I unwittingly start examining the ferries in great detail. Soon enough, I have a qualified understanding of them. By now, I have figured out how much their take-off froths up, which route they take, the angle they need to make with the breakwater to maneuver the ferry to the left, and how much of the tranquil blue sky, furnished with fleecy white tiles of clouds, the flue-gas fills up. Urban discord, once again, disrupts me in my search for serenity. So I close my eyes with my palms and try to focus on the sound that the mild clash of the sea waves makes with rocks on the coast. No matter how hard I try, I cannot seem to hear anything besides Turkish non-sense. Just as I am about to nod off on a monotonous, ship-horn lullaby, I am woken up by the needy and obstinate cries of beggars and peddlers. A�I cana��t understand a word a gypsy woman is tenaciously saying to me, but I am somehow extremely drawn to her foreign words and her unfamiliar, misty, pensive eyes. Being not completely sure of what shea��s asking for, I get up and start strolling along the coastline. I occasionally go on top of the rocks and try to imitate the hopscotching kids in front of me. I feel as if Ia��m walking on a tightrope between water and land. As I slowly hop and jump, the graffiti on the rocks catch my attention. I can quickly guess ita��s been lovers who have inscribed their names here, to make their affection permanent. Symbols and colors of love seem to have a common language; apparently even a red colored dissimilar arrangement of characters can make sense to me in this dialect. The heat rising from the warm rocks burns my face; yet, I take a closer look at one of these works of graffiti: the one that takes me back to almost ten years ago. I feel like I need to escape; even the alluring seaa��s pastoral smile cana��t save me from my terminal suffocation. I aspirate the sea salt in the air, resisting its burning feel in my throat, and gaze at the glorious Istanbul skyline once again. It is hard to tell the different colors of all the skyscrapers from miles apart, but somehow very easy to differentiate every single mosque, historic tower, museum and mansion. I must have a thing for the past.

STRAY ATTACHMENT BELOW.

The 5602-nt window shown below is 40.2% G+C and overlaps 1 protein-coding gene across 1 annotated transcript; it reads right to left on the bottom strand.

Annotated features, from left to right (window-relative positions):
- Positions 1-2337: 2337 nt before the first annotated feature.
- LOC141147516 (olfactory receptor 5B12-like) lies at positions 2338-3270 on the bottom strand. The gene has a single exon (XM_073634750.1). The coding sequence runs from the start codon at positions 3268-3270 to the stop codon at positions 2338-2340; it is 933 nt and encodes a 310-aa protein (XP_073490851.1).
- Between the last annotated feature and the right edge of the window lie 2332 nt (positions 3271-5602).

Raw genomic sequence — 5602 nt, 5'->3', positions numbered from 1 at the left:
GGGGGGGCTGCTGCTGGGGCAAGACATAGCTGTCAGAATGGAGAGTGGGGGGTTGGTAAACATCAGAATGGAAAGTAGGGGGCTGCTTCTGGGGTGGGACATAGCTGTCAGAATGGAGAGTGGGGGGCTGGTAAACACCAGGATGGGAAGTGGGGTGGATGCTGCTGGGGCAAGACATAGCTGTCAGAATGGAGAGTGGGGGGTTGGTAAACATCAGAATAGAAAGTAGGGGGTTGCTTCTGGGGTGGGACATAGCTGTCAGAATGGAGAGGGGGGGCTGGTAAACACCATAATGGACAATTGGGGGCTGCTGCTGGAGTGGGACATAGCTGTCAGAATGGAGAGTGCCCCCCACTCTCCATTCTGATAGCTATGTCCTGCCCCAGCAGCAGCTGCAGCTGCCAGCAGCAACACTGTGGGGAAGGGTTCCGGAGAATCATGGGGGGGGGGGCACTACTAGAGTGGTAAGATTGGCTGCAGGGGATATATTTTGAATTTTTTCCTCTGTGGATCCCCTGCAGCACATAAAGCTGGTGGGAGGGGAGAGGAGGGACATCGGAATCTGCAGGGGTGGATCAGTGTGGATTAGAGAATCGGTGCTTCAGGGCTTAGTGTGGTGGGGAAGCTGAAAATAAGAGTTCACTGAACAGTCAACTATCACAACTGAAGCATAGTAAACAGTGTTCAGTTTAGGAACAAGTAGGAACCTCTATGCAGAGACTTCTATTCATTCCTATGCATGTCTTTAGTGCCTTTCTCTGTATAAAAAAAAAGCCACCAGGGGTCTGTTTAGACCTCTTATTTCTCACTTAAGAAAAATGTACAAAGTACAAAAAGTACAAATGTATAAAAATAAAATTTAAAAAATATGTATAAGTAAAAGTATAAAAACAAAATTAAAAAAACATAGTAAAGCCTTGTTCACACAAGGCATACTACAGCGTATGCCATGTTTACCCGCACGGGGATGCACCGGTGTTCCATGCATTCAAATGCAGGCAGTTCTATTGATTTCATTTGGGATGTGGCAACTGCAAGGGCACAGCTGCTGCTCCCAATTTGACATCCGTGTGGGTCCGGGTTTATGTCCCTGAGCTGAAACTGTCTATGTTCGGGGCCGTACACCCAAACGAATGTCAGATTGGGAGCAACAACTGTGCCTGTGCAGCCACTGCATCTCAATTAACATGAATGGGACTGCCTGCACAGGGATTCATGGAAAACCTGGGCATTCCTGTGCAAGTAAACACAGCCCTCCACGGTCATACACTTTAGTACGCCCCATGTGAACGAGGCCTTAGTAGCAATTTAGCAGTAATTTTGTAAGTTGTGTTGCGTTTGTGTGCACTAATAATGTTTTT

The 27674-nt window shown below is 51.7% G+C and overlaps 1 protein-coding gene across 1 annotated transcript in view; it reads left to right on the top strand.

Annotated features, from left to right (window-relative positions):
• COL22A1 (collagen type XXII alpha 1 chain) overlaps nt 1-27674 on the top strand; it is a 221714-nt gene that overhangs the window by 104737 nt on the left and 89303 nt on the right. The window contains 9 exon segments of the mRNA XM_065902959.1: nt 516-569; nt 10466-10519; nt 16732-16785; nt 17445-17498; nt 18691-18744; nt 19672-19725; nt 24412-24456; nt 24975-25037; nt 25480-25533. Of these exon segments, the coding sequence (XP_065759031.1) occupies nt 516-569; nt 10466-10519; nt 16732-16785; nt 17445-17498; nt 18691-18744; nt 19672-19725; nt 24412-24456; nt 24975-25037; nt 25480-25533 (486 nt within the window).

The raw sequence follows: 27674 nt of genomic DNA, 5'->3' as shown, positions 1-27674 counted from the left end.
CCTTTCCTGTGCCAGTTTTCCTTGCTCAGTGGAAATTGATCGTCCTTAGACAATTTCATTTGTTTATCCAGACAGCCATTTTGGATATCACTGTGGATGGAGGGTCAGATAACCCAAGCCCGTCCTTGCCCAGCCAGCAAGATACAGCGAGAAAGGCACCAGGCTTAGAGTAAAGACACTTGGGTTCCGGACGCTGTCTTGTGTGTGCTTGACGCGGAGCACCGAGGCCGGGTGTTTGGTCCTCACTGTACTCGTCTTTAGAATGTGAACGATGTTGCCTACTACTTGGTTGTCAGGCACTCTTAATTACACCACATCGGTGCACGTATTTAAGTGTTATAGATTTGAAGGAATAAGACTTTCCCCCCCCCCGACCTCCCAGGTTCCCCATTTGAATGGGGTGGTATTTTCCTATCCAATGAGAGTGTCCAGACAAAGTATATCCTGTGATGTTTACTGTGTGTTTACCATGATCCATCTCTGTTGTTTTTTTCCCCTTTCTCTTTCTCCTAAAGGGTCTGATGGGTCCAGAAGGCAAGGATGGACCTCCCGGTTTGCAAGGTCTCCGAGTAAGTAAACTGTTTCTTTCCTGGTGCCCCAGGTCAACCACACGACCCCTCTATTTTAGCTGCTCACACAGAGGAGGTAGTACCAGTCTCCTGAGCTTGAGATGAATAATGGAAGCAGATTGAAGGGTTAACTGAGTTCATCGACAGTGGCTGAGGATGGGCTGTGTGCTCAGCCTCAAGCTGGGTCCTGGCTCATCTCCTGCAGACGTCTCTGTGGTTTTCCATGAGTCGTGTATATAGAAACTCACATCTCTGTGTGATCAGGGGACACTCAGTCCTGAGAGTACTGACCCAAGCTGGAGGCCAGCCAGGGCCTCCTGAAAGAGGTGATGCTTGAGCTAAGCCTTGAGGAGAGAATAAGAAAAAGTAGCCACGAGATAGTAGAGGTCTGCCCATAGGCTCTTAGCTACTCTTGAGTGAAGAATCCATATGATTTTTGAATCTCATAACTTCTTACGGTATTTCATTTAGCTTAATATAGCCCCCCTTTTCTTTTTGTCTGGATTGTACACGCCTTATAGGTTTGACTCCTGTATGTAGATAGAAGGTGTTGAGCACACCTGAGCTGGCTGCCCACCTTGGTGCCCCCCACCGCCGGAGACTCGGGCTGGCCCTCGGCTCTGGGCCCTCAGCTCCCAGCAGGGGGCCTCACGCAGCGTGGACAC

I look around and realize that it is again just me and the seagulls and their univocal composition of harmony along the coastline. But why am I hearing a million voices in my head? Perhaps a polyphony calling me back to the chaos? A clutter of perplexed thoughts and emotions, I head over to the 3.15 PM Besiktas Ferry as I try to escape from no one but myself.
Here I look back at the land of turmoil that had exiled me to another continent, realizing belatedly it had an odd sense of attraction to it. I love being here, right in between. Amid serenity and chaotic quicksand. Between my past and my present. But, I want to go back. I must belong to the Kadikoy coastline, I think to myself, where chaos becomes my remedy.